One thing that operating a blog makes you more aware of is how often you post stuff that completely contradicts something that was posted only a relatively short time earlier. For example, what would a supporter of another club have made of a match report describing my team’s performance as “Right up there with the best” (for the Bristol City game) being followed by one five weeks later called “Right down there with the worst” (for the QPR match)? If they also noticed that the strap line being used by the blog’s author was “A Cardiff City blog covering five decades of supporting the club”, then they could be forgiven for thinking they were reading the sort of over the top, live for the minute rantings that make up so much of the stuff you read on the Internet.
I don’t know, perhaps there was some hyperbole in the titles I gave those two pieces. All I can say is that they both represented what I felt at the time – that performance I saw against the wurzels was amongst the best I have ever seen by a City side, while, although there obviously was worse stuff to be watched during our basement years, the QPR match saw one of the worst performances I have seen by the team at this level.
Similarly, a week ago today I said on here that I thought Dave Jones’ job would come under serious threat if City lost their two upcoming games – now two wins and ten goals later, I am left looking like an idiot, but, again, what I said reflected what I genuinely felt because we were in a run of awful results.
So what does all of this tell us about Cardiff City’s 09/10 side? Well, obviously, they are inconsistent, but there is inconsistency and there is the schizophrenia that sees a team go from looking totally bereft of attacking ideas and threat in one home match to winning 6-1 in their next one!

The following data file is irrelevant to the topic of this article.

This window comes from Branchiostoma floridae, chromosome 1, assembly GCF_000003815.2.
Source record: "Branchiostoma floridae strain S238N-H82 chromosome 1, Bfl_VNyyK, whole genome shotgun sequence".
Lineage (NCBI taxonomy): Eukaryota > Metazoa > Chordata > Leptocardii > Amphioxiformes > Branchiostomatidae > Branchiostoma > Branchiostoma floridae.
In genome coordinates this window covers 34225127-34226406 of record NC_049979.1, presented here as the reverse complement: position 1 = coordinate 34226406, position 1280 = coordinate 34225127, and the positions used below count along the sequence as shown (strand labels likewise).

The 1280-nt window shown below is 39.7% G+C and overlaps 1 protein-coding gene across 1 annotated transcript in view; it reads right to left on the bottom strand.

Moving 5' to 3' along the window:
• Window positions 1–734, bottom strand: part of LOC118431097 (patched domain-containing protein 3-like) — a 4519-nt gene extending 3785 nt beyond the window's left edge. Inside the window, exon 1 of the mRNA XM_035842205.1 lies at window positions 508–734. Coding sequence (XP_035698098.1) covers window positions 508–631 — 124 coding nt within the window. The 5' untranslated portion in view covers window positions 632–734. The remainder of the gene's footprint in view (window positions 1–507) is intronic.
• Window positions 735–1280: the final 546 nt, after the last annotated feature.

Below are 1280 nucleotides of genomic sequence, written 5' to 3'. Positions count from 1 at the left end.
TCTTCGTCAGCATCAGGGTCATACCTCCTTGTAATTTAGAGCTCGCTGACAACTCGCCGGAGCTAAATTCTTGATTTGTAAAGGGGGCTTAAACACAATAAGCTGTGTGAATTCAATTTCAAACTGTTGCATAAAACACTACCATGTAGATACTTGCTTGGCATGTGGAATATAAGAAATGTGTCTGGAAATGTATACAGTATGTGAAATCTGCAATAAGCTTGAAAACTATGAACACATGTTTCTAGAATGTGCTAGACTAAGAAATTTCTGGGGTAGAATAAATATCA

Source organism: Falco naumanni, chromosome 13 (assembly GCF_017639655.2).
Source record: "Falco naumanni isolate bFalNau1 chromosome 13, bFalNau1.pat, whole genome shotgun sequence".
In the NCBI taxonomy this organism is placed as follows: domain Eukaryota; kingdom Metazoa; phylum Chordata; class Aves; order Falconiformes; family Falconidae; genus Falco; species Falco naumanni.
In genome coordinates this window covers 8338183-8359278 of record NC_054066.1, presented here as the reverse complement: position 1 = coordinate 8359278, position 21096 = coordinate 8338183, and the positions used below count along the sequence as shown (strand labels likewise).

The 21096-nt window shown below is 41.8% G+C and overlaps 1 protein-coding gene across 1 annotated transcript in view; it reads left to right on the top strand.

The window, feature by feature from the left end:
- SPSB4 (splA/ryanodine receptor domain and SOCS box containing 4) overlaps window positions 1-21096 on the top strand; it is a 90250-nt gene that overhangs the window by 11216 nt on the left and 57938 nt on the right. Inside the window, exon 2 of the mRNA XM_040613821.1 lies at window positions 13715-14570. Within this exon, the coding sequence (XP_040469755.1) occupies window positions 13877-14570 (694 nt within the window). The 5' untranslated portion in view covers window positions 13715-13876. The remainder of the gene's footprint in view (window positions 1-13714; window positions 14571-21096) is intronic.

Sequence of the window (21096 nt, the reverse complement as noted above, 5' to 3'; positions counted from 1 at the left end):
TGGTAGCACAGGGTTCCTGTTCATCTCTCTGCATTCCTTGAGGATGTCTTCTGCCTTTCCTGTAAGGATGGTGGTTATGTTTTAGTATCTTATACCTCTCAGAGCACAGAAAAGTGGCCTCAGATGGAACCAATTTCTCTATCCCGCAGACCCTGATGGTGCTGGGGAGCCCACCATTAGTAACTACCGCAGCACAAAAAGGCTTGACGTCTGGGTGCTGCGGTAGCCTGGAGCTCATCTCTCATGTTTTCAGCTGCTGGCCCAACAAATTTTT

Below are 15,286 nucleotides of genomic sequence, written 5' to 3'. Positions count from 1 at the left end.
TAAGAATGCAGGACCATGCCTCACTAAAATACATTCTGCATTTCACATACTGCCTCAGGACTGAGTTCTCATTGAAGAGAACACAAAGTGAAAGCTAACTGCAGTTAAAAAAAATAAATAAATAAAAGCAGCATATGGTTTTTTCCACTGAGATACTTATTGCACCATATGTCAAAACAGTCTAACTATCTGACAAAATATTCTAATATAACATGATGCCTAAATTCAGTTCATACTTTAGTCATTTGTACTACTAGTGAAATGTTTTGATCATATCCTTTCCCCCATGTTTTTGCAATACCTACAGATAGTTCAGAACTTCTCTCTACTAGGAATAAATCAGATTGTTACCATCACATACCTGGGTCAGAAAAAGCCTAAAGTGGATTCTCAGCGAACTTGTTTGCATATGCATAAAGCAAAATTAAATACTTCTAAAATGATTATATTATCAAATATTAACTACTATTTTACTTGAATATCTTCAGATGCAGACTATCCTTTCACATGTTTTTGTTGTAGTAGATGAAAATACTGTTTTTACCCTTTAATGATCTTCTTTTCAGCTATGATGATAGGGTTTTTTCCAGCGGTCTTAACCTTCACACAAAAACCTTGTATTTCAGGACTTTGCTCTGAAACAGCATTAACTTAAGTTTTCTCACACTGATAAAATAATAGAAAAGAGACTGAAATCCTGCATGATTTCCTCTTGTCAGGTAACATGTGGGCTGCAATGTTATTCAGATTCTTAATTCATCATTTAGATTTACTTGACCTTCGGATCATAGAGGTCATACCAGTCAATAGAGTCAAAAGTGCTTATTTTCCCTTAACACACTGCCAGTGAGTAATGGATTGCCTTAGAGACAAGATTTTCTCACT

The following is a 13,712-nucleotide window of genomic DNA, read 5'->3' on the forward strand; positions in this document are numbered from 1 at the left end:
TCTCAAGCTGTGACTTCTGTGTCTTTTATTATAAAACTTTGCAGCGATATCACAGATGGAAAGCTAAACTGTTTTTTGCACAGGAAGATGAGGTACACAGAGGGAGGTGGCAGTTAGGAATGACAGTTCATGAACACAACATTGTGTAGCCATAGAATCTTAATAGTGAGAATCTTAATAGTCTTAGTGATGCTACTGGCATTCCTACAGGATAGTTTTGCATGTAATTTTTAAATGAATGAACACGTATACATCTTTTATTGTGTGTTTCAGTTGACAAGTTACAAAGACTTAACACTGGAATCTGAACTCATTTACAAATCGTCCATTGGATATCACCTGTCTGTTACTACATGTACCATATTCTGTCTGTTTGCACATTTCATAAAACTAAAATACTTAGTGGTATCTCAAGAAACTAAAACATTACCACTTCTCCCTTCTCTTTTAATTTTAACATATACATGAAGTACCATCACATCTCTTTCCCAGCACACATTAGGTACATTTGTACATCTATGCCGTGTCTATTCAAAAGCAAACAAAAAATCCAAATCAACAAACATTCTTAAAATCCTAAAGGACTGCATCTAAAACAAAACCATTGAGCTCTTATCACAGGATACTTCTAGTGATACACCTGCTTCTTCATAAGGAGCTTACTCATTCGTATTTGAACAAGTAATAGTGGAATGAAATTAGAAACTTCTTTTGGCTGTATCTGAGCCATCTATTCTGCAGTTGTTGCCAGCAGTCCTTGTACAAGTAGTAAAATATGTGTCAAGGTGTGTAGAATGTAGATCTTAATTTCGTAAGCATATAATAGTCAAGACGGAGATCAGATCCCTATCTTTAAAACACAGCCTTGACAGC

I think to try and get some sort of explanation as to what is going on, you have to widen the focus away from just the City team to include the whole of the Championship. On the day we played so miserably against QPR, West Brom were winning 5-0 at Middlesbrough, how on earth could anyone have predicted that the following four matches would see them draw one and lose three? Look at Newcastle – since they beat us, they have won just two of six matches in all competitions.
If City are inconsistent (or even schizophrenic), then they are only mirroring what goes on every week in a Championship which has to be the most inconsistent division in the English league system – but is this inconsistency down to low or high standards?
I am very much a “glass half full” person when it comes to arguments about how good or bad the Championship is and would argue that the influx of foreign players and the explosion of money into the top levels of the game in the past fifteen years has seen a trickling down of talent into the second tier that was not seen previously. I believe that this is seen in particular with younger players being loaned or transfered to Championship clubs who are of a quality which would have seen them being regular First Division performers twenty years ago.
By the same token, talented young British players at Championship clubs are not as likely to get moves to the top flight now because of the higher standards at Premiership clubs and so the Championship benefits again. While it’s always hard to rate the football standards of one generation against another, I am convinced that the league we rejoined in 2003 was certainly a stronger one than the one we left in 1985 and I would also say that standards have risen in the six years we have been in this league.